Universities get more government money for poor students

Treasury will allocate R16.1 billion to education, of the total R30 billion reprioritised expenditure by government for Budget 2017.

According to the National Budget, Treasury will fund additional allocations to higher education with R6.6 billion in 2017/18 and R7 billion in 2018/19.

“Apart from debt servicing cost, post-school education is the fastest growing spending category, followed by health and social protection,” the budget read.

“Though the fiscal envelope is constrained, billions of rands have been shifted to meet new needs,” explained Gordhan.

Treasury has identified resources to provide R16.9 billion in 2017/18 and R23.1 billion in 2018/19. This is to “safeguard” the provision of social services, improve public health programmes and lessen the costs of higher education students, specifically from low and middle income households and to maintain infrastructure investment.

One source of reallocated funds is contingency reserves, drawdowns on these for the medium term comes to R9 billion and R4 billion for 2017/18.

A second source of funding is provisional allocations made in Budget 2016. Another source of finance was the National Skills Fund (NSF).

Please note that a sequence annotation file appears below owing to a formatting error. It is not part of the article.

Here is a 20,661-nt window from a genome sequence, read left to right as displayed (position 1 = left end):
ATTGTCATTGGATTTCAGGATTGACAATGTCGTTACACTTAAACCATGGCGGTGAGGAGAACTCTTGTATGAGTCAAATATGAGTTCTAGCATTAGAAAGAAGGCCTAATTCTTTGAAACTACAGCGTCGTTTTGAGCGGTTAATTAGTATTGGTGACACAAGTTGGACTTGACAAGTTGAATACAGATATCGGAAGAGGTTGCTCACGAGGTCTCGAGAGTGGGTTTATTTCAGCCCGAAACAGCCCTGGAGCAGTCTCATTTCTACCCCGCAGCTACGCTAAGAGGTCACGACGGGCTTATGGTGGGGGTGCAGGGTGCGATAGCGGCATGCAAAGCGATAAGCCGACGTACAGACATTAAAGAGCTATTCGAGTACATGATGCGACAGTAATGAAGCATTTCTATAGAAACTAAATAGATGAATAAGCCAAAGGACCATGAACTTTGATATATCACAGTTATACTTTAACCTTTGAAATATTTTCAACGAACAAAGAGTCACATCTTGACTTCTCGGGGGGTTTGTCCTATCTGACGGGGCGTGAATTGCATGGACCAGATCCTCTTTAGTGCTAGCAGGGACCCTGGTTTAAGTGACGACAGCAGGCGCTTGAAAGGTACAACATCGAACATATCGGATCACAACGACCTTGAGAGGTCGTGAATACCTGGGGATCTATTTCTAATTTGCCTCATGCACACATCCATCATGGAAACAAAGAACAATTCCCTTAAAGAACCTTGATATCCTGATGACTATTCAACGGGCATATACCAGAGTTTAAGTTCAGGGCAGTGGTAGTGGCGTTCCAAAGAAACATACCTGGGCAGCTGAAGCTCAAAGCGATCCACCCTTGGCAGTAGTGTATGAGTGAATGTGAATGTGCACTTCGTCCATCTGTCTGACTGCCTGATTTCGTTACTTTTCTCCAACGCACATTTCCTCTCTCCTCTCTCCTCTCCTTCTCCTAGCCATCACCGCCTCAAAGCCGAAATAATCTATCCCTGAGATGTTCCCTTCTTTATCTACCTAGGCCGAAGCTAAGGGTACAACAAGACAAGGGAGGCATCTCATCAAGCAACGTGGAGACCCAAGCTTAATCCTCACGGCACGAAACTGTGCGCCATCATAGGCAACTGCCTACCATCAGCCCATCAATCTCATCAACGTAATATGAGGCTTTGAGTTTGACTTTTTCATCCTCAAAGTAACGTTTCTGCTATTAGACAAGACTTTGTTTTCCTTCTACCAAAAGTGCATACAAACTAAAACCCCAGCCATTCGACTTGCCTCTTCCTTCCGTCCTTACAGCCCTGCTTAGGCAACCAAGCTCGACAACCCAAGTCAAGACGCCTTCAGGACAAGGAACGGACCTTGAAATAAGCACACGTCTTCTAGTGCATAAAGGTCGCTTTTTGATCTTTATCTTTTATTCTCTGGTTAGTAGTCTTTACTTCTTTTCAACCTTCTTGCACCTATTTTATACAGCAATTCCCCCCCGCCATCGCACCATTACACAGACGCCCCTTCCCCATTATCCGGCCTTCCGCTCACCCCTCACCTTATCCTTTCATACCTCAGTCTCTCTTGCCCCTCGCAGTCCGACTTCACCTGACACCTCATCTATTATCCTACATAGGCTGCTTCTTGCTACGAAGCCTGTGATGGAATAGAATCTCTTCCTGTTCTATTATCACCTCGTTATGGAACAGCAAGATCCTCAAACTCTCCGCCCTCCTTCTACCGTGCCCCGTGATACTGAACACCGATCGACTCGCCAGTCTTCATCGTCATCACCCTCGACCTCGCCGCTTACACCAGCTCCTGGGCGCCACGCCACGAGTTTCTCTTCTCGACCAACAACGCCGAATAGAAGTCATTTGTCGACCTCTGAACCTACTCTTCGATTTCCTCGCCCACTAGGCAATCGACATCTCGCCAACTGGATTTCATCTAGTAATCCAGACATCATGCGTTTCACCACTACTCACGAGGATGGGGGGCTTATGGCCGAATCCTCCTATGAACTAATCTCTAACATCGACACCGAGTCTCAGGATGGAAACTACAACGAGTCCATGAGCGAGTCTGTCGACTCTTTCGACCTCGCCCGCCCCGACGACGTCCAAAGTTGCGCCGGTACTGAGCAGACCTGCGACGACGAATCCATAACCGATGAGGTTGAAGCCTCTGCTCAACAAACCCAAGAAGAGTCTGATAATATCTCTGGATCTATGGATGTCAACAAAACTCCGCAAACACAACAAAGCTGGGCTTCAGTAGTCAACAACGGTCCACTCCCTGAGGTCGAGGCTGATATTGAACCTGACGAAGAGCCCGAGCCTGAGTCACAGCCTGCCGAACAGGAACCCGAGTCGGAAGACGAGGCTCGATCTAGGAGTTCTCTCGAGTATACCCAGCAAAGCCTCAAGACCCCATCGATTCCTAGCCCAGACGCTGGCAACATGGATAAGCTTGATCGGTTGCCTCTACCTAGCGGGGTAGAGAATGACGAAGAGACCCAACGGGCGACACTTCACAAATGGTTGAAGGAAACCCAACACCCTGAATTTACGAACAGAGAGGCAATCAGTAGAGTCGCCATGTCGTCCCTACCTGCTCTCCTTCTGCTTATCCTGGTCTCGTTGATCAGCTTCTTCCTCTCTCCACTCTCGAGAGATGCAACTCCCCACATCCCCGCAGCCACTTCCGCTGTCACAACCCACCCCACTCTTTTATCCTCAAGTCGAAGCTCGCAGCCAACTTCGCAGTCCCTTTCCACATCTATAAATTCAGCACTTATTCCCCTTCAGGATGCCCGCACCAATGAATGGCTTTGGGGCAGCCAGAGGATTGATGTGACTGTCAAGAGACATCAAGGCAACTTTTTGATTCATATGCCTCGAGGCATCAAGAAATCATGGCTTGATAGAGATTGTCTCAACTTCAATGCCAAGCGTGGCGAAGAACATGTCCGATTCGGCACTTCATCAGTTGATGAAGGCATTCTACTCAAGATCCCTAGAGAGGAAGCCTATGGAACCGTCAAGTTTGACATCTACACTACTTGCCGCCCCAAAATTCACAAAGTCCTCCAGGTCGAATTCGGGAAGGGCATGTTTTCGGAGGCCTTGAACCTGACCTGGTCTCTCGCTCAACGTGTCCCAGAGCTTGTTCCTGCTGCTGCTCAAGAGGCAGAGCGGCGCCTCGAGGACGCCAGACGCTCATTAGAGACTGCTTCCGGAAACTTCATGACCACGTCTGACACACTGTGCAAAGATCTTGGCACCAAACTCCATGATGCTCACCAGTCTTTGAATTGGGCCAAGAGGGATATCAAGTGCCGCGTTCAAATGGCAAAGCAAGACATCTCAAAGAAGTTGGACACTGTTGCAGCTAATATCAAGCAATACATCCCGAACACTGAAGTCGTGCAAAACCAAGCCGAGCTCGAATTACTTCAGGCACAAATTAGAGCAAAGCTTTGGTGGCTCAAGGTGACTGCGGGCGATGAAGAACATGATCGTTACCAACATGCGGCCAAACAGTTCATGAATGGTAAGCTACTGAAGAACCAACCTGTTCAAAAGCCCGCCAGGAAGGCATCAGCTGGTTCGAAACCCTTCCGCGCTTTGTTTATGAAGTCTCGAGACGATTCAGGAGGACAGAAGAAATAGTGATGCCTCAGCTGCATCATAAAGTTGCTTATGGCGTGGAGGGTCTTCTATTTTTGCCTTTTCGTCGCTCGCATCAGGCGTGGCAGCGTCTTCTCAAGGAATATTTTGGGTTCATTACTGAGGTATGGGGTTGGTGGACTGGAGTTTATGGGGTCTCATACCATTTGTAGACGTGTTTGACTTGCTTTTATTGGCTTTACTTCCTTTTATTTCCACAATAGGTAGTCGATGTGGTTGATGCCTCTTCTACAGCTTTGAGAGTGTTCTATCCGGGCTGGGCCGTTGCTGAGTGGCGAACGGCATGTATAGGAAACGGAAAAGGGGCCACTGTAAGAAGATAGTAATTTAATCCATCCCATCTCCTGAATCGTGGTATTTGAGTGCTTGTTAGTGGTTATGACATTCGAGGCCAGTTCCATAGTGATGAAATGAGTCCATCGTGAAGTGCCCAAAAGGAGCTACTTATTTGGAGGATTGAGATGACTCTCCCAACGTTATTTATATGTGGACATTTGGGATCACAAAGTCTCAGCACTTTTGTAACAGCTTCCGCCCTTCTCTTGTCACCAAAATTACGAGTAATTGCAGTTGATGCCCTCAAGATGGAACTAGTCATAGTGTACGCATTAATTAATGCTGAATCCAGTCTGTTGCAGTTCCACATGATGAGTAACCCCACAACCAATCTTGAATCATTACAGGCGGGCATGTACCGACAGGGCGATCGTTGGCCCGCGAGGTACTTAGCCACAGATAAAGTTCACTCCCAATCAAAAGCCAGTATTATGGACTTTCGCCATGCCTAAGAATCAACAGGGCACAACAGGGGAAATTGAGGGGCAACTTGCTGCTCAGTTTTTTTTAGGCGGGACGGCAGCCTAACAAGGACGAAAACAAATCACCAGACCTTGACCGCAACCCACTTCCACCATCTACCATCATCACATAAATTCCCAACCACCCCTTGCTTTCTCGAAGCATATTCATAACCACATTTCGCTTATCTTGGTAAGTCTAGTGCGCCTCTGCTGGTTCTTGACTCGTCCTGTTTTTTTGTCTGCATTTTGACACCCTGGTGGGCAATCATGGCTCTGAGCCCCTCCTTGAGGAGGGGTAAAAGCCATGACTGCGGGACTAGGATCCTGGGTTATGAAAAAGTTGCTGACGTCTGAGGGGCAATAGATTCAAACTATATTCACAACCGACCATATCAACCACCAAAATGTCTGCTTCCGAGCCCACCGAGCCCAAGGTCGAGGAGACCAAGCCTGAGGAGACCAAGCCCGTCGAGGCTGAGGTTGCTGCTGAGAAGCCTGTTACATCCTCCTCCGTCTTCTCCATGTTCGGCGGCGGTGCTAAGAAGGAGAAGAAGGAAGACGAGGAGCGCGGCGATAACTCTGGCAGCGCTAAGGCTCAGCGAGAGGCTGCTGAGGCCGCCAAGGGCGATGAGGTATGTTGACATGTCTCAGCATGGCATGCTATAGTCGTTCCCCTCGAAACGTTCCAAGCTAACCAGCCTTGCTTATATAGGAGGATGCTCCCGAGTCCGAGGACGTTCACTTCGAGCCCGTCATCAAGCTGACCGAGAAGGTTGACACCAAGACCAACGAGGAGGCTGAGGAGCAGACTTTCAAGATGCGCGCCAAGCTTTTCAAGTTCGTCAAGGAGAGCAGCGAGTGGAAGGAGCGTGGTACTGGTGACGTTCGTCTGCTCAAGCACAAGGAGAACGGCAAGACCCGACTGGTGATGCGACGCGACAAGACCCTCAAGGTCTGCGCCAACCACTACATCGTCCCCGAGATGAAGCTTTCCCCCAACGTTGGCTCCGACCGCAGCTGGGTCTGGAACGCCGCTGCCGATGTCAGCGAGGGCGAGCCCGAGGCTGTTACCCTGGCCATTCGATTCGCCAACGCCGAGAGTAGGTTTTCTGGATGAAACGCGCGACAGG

“In consultation with the Department of Higher Education and Training, government agreed to use the NSF’s reserves to fund the shortfalls in university education for 2017/18,” the budget read.

Government has made a R5 billion provisional allocation to higher education for 2019/20.

In addition to the drawdowns, government proposes a R6.9 billion reduction in baseline budgets in 2017/18 and R5.5 billion in 2018/19.

Over the next three years government will transfer R105.9 billion to universities and the National Student Financial Aid Scheme (NSFAS) will spend R54.3 billion.


Read: Budget 2017 in a nustshell

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Universities get more government money for poor students